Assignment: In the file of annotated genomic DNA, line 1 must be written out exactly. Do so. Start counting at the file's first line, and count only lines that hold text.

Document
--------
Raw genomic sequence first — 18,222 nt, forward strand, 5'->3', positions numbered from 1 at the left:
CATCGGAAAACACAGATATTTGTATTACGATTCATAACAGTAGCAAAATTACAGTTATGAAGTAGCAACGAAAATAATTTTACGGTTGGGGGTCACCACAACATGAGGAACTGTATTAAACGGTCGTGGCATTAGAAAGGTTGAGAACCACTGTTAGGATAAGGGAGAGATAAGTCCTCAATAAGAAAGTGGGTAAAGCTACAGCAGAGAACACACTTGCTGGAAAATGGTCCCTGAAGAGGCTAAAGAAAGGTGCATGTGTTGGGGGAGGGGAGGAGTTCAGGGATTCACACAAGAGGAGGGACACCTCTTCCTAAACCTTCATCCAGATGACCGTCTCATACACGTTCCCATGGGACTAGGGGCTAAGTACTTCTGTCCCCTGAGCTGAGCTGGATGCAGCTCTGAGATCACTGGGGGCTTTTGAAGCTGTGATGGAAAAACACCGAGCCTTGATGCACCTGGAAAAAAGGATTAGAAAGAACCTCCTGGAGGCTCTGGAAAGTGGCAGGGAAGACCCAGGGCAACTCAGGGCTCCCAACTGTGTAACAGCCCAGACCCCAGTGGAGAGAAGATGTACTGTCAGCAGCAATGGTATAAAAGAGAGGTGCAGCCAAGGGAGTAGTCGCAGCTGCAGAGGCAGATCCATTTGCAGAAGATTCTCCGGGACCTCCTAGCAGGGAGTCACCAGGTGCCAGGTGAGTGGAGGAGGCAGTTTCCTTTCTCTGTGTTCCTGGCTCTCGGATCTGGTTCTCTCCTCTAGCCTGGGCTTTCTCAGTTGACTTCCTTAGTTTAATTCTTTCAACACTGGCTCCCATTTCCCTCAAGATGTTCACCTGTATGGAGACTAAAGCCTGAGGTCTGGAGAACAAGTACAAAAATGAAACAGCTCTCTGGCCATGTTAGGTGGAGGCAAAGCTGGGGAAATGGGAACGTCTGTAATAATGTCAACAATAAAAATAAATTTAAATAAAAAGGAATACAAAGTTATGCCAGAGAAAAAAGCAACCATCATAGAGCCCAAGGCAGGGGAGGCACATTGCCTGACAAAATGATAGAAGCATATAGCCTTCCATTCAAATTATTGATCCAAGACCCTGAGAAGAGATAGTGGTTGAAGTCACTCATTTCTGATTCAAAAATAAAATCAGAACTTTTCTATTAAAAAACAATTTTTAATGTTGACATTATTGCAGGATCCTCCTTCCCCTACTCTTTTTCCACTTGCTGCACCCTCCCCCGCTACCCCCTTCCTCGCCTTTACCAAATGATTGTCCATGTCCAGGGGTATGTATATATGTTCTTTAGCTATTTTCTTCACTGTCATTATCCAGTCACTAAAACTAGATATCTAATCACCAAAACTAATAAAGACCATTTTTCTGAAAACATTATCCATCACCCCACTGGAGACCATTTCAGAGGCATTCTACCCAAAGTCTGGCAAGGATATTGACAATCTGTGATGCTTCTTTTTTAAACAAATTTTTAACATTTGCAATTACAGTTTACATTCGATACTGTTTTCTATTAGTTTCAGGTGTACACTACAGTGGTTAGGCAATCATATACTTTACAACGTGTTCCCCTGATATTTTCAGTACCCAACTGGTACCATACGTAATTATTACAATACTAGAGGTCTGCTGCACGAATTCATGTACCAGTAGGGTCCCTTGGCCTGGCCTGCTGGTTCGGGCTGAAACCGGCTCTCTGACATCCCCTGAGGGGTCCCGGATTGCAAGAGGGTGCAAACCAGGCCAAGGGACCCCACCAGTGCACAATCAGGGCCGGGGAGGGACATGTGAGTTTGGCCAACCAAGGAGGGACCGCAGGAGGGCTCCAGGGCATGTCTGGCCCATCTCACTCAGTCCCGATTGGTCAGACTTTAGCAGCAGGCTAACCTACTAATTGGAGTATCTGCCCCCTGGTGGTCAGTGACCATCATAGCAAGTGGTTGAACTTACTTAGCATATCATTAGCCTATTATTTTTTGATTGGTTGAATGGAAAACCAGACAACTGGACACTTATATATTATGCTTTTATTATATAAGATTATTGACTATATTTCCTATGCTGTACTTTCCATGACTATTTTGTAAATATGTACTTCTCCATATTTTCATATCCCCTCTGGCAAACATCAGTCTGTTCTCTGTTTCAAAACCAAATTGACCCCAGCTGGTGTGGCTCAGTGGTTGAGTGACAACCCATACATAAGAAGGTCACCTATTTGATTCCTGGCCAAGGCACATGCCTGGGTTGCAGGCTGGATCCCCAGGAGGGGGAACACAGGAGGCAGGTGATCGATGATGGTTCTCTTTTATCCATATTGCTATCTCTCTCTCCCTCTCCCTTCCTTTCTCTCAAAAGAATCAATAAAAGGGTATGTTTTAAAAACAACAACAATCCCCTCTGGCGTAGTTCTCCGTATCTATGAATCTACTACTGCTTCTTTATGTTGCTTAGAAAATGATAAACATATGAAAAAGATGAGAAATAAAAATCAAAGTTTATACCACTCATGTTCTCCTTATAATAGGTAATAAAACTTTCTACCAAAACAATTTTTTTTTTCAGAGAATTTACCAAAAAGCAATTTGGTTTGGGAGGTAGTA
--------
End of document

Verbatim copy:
Raw genomic sequence first — 18,222 nt, forward strand, 5'->3', positions numbered from 1 at the left: